Cited by 1 | Viewed by 928
Abstract
To predict the natural gas hydrate formation conditions quickly and accurately, a novel hybrid genetic algorithm–support vector machine (GA-SVM) model was developed. The input variables of the model are the relative molecular weight of the natural gas (M) and the hydrate formation pressure [...] Read more.
To predict the natural gas hydrate formation conditions quickly and accurately, a novel hybrid genetic algorithm–support vector machine (GA-SVM) model was developed. The input variables of the model are the relative molecular weight of the natural gas (M) and the hydrate formation pressure (P). The output variable is the hydrate formation temperature (T). Among 10 gas samples, 457 of 688 data points were used for training to identify the optimal support vector machine (SVM) model structure. The remaining 231 data points were used to evaluate the generalisation capability of the best trained SVM model. Comparisons with nine other models and analysis of the outlier detection revealed that the GA-SVM model had the smallest average absolute relative deviation (0.04%). Additionally, the proposed GA-SVM model had the smallest amount of outlier data and the best stability in predicting the gas hydrate formation conditions in the gas relative molecular weight range of 15.64–28.97 g/mol and the natural gas pressure range of 367.65–33,948.90 kPa. The present study provides a new approach for accurately predicting the gas hydrate formation conditions. Full article
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Article
Screening of Amino Acids and Surfactant as Hydrate Promoter for CO2 Capture from Flue Gas
Processes 2020, 8(1), 124; https://doi.org/10.3390/pr8010124 - 19 Jan 2020
Cited by 10 | Viewed by 1306
Abstract
In this study, the kinetics of flue gas hydrate formation in bulk water in the presence of selected amino acids and surfactants are investigated. Four amino acids (3000 ppm) are selected based on different hydropathy index. Constant-ramping and isothermal experiments at 120 bar [...] Read more.
In this study, the kinetics of flue gas hydrate formation in bulk water in the presence of selected amino acids and surfactants are investigated. Four amino acids (3000 ppm) are selected based on different hydropathy index. Constant-ramping and isothermal experiments at 120 bar pressure and 1 °C temperature are carried out to compare their hydrate promotion capabilities with surfactant sodium dodecyl sulfate (SDS) (500–3000 ppm) and water. Based on experimental results, we report the correlation between hydrate promotion capability of amino acids and their hydrophobicity. Hydrophobic amino acids show stronger flue gas hydrate promotion capability than water and hydrophilic amino acids. We discuss the controlling mechanisms to differentiate between promoters and inhibitors’ roles among the amino acids. Between 2000–3000 ppm concentrations, hydrophobic amino acids have near similar promotion capabilities as SDS. This research highlights the potential use of amino acids as promoters or inhibitors for various applications. Full article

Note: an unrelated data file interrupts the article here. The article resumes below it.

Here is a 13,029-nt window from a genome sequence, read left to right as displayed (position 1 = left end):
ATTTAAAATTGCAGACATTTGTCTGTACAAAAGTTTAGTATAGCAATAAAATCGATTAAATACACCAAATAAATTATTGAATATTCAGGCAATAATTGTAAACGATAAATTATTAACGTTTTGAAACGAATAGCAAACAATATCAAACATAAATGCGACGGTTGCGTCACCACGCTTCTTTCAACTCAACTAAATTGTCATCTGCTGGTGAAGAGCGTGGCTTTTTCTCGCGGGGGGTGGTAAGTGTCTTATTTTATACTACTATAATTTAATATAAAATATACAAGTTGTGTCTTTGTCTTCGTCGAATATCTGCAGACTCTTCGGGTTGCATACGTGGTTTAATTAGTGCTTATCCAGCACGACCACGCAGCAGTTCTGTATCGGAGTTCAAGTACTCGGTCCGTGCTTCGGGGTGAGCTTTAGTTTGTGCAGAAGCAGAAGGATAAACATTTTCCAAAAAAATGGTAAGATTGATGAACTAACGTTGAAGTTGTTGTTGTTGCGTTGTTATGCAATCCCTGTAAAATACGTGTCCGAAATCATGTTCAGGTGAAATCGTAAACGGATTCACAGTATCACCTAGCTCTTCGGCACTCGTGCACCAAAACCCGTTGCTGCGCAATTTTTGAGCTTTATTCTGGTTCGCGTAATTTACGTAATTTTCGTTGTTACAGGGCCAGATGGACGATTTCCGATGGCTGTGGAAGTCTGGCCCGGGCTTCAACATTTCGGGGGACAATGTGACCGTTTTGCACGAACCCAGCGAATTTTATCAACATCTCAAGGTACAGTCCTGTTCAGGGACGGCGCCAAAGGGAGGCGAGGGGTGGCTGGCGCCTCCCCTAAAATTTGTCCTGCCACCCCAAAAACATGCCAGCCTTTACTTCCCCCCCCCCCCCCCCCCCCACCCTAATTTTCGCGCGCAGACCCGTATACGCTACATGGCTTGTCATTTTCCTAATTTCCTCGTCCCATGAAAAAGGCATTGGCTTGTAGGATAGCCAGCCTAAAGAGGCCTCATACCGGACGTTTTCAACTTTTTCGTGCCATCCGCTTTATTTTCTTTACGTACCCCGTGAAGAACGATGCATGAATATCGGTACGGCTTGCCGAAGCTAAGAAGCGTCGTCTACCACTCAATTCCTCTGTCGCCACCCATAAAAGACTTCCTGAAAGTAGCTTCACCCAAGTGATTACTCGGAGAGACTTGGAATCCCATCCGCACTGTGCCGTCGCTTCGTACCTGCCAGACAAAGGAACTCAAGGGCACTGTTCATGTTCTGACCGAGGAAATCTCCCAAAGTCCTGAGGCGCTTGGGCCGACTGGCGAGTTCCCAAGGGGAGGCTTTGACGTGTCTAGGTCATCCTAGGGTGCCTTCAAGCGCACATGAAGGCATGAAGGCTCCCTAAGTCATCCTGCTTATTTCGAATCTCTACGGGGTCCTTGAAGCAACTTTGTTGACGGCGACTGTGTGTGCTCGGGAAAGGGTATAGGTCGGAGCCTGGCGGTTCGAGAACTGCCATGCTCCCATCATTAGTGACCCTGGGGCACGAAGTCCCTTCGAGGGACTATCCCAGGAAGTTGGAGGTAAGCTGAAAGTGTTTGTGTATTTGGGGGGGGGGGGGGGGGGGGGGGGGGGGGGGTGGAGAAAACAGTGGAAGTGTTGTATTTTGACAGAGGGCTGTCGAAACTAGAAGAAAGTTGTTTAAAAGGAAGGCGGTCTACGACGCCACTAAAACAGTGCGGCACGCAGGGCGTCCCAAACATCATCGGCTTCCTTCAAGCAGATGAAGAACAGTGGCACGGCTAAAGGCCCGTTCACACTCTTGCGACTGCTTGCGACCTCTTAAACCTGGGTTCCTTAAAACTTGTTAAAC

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Article
Molecular Insights into Cage Occupancy of Hydrogen Hydrate: A Computational Study
Processes 2019, 7(10), 699; https://doi.org/10.3390/pr7100699 - 03 Oct 2019
Cited by 3 | Viewed by 835
Abstract
Density functional theory calculations and molecular dynamics simulations were performed to investigate the hydrogen storage capacity in the sII hydrate. Calculation results show that the optimum hydrogen storage capacity is ~5.6 wt%, with the double occupancy in the small cage and quintuple occupancy [...] Read more.
Density functional theory calculations and molecular dynamics simulations were performed to investigate the hydrogen storage capacity in the sII hydrate. Calculation results show that the optimum hydrogen storage capacity is ~5.6 wt%, with the double occupancy in the small cage and quintuple occupancy in the large cage. Molecular dynamics simulations indicate that these multiple occupied hydrogen hydrates can occur at mild conditions, and their stability will be further enhanced by increasing the pressure or decreasing the temperature. Our work highlights that the hydrate is a promising material for storing hydrogen. Full article
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Article
Insights into Kinetics of Methane Hydrate Formation in the Presence of Surfactants
Processes 2019, 7(9), 598; https://doi.org/10.3390/pr7090598 - 05 Sep 2019
Cited by 14 | Viewed by 1062
Abstract
Sodium dodecyl sulfate (SDS) is a well-known surfactant, which can accelerate methane hydrate formation. In this work, methane hydrate formation kinetics were studied in the presence of SDS using a rocking cell apparatus in both temperature-ramping and isothermal modes. Ramping and isothermal experiments [...] Read more.
Sodium dodecyl sulfate (SDS) is a well-known surfactant, which can accelerate methane hydrate formation. In this work, methane hydrate formation kinetics were studied in the presence of SDS using a rocking cell apparatus in both temperature-ramping and isothermal modes. Ramping and isothermal experiments together suggest that SDS concentration plays a vital role in the formation kinetics of methane hydrate, both in terms of induction time and of final gas uptake. There is a trade-off between growth rate and gas uptake for the optimum SDS concentration, such that an increase in SDS concentration decreases the induction time but also decreases the gas storage capacity for a given volume. The experiments also confirm the potential use of the rocking cell for investigating hydrate promoters. It allows multiple systems to run in parallel at similar experimental temperature and pressure conditions, thus shortening the total experimentation time. Understanding methane hydrate formation and storage using SDS can facilitate large-scale applications such as natural gas storage and transportation. Full article